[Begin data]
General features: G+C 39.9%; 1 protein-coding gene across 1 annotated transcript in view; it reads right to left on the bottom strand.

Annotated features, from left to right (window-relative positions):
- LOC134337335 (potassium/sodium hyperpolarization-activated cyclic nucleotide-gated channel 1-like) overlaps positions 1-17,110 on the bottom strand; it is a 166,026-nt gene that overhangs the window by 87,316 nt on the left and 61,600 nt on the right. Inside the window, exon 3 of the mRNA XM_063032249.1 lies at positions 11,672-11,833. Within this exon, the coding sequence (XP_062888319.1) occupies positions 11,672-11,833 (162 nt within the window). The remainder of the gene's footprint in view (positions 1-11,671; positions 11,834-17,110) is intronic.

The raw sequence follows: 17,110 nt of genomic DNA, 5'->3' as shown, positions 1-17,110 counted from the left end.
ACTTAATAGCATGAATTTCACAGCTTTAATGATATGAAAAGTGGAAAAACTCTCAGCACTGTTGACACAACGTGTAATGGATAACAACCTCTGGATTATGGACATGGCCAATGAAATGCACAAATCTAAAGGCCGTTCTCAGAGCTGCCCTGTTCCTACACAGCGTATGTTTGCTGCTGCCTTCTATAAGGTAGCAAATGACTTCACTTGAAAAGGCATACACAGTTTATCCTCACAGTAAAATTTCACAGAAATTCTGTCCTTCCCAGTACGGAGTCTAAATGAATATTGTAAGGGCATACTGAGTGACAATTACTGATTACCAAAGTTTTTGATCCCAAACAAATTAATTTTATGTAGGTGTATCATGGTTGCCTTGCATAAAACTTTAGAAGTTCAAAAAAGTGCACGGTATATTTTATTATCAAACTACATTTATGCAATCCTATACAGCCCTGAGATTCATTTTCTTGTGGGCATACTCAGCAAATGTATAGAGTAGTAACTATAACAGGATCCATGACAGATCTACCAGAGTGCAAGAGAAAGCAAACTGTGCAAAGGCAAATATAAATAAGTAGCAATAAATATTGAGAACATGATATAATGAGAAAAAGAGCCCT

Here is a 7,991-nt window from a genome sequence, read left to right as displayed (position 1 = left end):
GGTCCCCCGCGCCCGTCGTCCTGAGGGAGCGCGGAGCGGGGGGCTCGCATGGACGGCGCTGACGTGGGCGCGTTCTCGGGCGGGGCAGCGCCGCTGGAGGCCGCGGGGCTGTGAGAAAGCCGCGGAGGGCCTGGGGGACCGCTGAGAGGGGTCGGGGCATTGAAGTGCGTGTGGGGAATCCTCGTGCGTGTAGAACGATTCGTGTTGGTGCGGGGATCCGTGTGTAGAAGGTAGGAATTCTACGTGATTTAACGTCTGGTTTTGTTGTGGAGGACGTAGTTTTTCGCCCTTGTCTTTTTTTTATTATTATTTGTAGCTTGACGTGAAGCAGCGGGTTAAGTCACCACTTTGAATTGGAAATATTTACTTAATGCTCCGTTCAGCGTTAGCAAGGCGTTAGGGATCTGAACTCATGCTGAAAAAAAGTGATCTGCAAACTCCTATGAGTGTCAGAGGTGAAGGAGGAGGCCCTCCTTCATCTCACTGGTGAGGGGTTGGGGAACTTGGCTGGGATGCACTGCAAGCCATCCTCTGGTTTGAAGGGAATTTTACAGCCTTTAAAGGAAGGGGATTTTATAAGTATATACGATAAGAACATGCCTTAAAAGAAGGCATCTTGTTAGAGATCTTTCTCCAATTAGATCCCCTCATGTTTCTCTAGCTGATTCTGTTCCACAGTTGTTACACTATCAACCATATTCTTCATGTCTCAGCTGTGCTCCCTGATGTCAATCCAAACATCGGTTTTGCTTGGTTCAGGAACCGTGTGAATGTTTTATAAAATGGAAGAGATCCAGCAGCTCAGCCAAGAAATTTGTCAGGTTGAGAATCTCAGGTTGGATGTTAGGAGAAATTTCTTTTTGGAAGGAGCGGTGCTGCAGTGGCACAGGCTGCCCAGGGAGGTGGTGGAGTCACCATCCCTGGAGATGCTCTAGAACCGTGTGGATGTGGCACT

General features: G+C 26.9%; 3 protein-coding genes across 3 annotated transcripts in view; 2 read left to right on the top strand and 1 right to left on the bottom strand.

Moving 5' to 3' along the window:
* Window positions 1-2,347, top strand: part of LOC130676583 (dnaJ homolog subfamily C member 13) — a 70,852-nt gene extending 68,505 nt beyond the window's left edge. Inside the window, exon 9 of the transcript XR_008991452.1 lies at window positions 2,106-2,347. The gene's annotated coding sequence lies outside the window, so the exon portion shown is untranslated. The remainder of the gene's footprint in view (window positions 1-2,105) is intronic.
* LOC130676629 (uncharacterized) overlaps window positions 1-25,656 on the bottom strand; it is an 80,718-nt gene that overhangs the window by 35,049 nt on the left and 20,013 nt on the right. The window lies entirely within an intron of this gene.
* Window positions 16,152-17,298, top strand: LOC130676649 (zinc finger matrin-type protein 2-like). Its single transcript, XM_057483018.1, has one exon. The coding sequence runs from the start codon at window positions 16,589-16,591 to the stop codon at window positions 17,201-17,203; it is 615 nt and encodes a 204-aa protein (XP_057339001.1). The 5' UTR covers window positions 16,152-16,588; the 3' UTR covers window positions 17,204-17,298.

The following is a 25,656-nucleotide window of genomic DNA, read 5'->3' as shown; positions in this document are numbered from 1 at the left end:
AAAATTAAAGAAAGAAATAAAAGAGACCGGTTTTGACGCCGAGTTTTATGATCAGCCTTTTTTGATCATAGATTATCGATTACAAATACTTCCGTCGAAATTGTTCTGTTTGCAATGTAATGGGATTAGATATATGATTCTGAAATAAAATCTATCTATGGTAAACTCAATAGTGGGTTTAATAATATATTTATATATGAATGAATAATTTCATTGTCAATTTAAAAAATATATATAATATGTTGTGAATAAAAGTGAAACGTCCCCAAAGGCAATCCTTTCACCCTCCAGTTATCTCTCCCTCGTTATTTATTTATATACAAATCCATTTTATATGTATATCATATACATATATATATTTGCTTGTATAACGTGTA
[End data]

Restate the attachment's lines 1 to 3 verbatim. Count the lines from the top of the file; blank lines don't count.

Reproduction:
General features: G+C 39.9%; 1 protein-coding gene across 1 annotated transcript in view; it reads right to left on the bottom strand.

Annotated features, from left to right (window-relative positions):
- LOC134337335 (potassium/sodium hyperpolarization-activated cyclic nucleotide-gated channel 1-like) overlaps positions 1-17,110 on the bottom strand; it is a 166,026-nt gene that overhangs the window by 87,316 nt on the left and 61,600 nt on the right. Inside the window, exon 3 of the mRNA XM_063032249.1 lies at positions 11,672-11,833. Within this exon, the coding sequence (XP_062888319.1) occupies positions 11,672-11,833 (162 nt within the window). The remainder of the gene's footprint in view (positions 1-11,671; positions 11,834-17,110) is intronic.